Critical Thinking Logic & Reasoning Smart Thinking

Logical Fallacies: Faulty Deduction

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The the last in this series of logical fallacies focuses on the mistakes we all make when making decisions and weighing information.

Anecdotes

Ignoring evidenced gained by a scientific approach in favour of firsthand stories or anecdotes.

Example: “My grandfather smoked 40 cigarettes per day, and he lived until he was 100, so why should I stop smoking?”

Composition

Assuming that the beliefs or characteristics of an individual apply to the entire group

Example: “The recent terrorist attacks were carried out by Islamic groups. Therefore all Muslims must be terrorists.”

Division

Conversely, assuming that the beliefs of a group apply to an individual member

Example: “Many Conservatives don’t believe in evolution, he’s a conservative, so he must also be a creationist.”

Design Fallacy

Assuming that because something is explained or visualised in a positive way, it must be truer.

Example: “Heaven.”

Gambler’s Fallacy

The assumption that the history of outcomes will affect future outcomes.

Example: “The roulette wheel has landed on Black 5 times in a row, I’m going to bet on Red because it’s bound to be read now.”

Hasty Generalisation

Drawing a conclusion from a narrow sample group.

Example: “I was almost hit today by two middle-aged women, women are terrible drivers.”

Jumping to Conclusions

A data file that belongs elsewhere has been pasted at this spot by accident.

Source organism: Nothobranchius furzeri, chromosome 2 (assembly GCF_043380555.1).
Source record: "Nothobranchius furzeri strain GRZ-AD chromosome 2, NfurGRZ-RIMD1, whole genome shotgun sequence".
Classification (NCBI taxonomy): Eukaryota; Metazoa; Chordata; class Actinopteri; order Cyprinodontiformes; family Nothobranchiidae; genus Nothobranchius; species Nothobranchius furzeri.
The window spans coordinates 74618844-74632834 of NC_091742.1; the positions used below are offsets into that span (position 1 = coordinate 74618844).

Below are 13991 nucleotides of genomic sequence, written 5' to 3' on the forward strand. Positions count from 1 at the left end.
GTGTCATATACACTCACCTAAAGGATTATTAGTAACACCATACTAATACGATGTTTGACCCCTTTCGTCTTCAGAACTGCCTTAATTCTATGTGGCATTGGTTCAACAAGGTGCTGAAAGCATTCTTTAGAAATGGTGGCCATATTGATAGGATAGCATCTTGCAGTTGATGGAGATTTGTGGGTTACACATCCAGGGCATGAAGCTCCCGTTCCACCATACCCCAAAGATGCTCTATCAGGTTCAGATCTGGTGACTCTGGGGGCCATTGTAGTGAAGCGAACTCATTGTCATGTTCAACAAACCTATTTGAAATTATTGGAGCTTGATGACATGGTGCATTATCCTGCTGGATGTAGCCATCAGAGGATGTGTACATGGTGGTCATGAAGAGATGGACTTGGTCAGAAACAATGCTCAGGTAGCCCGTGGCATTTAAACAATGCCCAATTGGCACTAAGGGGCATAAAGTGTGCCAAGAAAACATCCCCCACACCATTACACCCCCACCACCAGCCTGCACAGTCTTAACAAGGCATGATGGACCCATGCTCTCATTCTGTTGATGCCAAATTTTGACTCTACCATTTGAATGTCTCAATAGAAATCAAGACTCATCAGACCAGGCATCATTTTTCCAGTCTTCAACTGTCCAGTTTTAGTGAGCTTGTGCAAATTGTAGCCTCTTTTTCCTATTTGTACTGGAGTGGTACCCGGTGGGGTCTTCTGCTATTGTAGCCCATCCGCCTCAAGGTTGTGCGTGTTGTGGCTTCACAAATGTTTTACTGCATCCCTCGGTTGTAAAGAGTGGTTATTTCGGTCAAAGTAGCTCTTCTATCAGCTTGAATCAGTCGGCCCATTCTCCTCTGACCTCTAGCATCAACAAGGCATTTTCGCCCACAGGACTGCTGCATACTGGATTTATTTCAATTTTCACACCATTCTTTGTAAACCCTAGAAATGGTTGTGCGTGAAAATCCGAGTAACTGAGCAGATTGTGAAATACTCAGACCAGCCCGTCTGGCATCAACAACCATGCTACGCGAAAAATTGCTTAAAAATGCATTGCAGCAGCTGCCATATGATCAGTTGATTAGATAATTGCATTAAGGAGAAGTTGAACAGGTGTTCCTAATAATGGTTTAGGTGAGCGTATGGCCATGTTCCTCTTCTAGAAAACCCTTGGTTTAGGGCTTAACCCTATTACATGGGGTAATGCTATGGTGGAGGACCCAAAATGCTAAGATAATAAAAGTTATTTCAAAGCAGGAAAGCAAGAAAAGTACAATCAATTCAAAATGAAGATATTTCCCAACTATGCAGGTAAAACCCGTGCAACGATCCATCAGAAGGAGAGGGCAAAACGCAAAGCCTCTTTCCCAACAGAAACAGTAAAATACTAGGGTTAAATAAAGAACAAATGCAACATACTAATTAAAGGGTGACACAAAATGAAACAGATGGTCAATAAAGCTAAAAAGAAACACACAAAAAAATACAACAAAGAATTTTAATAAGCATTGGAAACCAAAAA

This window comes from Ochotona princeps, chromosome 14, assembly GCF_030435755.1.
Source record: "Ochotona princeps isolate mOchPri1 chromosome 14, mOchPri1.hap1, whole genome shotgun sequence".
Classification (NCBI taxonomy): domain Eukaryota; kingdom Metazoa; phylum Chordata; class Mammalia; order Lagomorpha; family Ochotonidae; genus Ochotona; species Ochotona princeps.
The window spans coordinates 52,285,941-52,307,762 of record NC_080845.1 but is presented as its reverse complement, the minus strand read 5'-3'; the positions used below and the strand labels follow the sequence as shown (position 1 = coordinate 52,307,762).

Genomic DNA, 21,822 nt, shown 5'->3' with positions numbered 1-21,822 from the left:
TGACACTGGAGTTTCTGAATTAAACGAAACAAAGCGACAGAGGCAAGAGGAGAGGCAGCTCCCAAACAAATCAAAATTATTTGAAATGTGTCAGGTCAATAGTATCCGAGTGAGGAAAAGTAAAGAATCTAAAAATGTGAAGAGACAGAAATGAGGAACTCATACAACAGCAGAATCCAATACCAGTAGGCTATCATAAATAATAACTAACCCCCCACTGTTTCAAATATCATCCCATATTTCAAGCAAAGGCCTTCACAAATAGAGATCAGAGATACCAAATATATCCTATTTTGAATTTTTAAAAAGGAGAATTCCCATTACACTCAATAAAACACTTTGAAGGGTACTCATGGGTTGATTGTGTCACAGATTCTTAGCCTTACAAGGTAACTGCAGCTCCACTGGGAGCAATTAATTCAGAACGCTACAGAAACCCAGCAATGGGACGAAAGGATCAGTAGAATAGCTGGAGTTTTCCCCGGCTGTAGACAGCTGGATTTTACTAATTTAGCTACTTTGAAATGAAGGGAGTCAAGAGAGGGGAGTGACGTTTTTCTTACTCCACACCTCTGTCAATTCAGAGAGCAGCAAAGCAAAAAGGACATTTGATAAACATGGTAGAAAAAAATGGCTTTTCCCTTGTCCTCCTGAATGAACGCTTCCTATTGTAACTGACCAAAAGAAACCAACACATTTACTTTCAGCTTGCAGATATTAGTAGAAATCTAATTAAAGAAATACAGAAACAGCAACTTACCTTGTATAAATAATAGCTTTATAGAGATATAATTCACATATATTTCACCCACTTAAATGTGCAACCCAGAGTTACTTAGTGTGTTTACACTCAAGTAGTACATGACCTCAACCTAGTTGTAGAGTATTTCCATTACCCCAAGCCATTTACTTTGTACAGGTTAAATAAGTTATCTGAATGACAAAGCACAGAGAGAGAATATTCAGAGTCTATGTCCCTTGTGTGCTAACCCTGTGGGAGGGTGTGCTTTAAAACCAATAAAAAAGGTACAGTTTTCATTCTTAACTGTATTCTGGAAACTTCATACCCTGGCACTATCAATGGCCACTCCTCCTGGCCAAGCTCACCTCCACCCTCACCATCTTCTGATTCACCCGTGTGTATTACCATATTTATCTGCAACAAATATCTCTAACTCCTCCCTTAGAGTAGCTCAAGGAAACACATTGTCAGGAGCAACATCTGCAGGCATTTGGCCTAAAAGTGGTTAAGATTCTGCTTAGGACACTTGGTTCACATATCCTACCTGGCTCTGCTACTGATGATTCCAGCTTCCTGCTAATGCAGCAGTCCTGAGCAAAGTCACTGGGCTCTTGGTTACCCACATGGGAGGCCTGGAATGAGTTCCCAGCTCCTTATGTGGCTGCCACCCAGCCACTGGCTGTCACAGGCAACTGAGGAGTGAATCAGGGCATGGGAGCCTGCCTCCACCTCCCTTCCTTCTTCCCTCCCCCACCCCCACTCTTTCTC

Coming to a conclusion without considering all the evidence and possibilities.

Example: “He said he was working late, but I know he wasn’t in the office. He must be cheating on me”

Middle Ground

Assuming that because two opposing arguments are valid, that the truth will be found in some middle ground.

Example: “I think the car is worth £1,000, but you think it’s worth £5,000, so let’s meet in the middle at £3,000.”

Perfectionist Fallacy

Only valuing perfection and rejecting any solution which is less than perfect.

Example: “What’s the point in introducing stricter gun control, criminals will still be able to get hold of guns anyway?”

Relativist Fallacy

Rejecting a claim or idea because of a belief that the truth is relative.

Example: “That might be true for you, but it isn’t for me.”

Sweeping Generalisation

Applying a general rule too widely.

Example: “These boys are disruptive because they were raised by single mothers.”

Undistributed Middle

Assuming that because two things share characteristics that they are the same thing.

Example: “A scientific theory can be unproven. Evolution is a theory; therefore, evolution is an unproven idea.”

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